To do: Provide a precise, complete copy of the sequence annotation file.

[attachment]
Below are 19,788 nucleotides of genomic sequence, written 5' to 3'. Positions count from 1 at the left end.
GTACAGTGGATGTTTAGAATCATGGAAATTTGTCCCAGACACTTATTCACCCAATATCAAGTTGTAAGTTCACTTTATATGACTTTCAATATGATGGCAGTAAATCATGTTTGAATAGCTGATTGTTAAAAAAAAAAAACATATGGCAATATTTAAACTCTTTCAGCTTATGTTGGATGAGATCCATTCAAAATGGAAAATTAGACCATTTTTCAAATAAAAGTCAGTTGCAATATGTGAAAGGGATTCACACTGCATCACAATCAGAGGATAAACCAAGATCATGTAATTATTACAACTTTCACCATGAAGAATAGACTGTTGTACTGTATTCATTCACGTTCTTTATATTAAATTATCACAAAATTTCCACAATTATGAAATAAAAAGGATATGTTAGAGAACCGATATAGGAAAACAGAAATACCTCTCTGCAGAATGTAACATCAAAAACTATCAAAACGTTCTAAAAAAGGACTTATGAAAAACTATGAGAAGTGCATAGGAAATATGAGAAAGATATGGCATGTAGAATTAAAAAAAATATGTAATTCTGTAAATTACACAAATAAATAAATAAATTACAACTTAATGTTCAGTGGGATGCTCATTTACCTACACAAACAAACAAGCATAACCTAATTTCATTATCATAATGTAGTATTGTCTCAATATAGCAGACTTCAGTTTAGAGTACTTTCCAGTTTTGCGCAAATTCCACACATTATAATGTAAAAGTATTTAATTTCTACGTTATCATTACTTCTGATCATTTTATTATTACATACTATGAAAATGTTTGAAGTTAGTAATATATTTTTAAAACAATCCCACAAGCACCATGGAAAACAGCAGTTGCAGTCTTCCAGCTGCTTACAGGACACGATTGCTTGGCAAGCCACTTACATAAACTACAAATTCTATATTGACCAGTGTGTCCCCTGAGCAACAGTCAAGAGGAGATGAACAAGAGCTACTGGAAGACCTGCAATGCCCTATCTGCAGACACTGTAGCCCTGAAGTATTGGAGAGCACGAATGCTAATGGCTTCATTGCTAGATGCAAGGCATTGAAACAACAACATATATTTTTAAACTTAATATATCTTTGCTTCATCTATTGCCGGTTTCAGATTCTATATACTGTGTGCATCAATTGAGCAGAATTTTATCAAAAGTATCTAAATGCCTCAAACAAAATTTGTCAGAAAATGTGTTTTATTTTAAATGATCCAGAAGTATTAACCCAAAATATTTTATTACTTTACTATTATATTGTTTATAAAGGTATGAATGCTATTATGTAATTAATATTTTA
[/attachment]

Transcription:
Below are 19,788 nucleotides of genomic sequence, written 5' to 3'. Positions count from 1 at the left end.
GTACAGTGGATGTTTAGAATCATGGAAATTTGTCCCAGACACTTATTCACCCAATATCAAGTTGTAAGTTCACTTTATATGACTTTCAATATGATGGCAGTAAATCATGTTTGAATAGCTGATTGTTAAAAAAAAAAAACATATGGCAATATTTAAACTCTTTCAGCTTATGTTGGATGAGATCCATTCAAAATGGAAAATTAGACCATTTTTCAAATAAAAGTCAGTTGCAATATGTGAAAGGGATTCACACTGCATCACAATCAGAGGATAAACCAAGATCATGTAATTATTACAACTTTCACCATGAAGAATAGACTGTTGTACTGTATTCATTCACGTTCTTTATATTAAATTATCACAAAATTTCCACAATTATGAAATAAAAAGGATATGTTAGAGAACCGATATAGGAAAACAGAAATACCTCTCTGCAGAATGTAACATCAAAAACTATCAAAACGTTCTAAAAAAGGACTTATGAAAAACTATGAGAAGTGCATAGGAAATATGAGAAAGATATGGCATGTAGAATTAAAAAAAATATGTAATTCTGTAAATTACACAAATAAATAAATAAATTACAACTTAATGTTCAGTGGGATGCTCATTTACCTACACAAACAAACAAGCATAACCTAATTTCATTATCATAATGTAGTATTGTCTCAATATAGCAGACTTCAGTTTAGAGTACTTTCCAGTTTTGCGCAAATTCCACACATTATAATGTAAAAGTATTTAATTTCTACGTTATCATTACTTCTGATCATTTTATTATTACATACTATGAAAATGTTTGAAGTTAGTAATATATTTTTAAAACAATCCCACAAGCACCATGGAAAACAGCAGTTGCAGTCTTCCAGCTGCTTACAGGACACGATTGCTTGGCAAGCCACTTACATAAACTACAAATTCTATATTGACCAGTGTGTCCCCTGAGCAACAGTCAAGAGGAGATGAACAAGAGCTACTGGAAGACCTGCAATGCCCTATCTGCAGACACTGTAGCCCTGAAGTATTGGAGAGCACGAATGCTAATGGCTTCATTGCTAGATGCAAGGCATTGAAACAACAACATATATTTTTAAACTTAATATATCTTTGCTTCATCTATTGCCGGTTTCAGATTCTATATACTGTGTGCATCAATTGAGCAGAATTTTATCAAAAGTATCTAAATGCCTCAAACAAAATTTGTCAGAAAATGTGTTTTATTTTAAATGATCCAGAAGTATTAACCCAAAATATTTTATTACTTTACTATTATATTGTTTATAAAGGTATGAATGCTATTATGTAATTAATATTTTA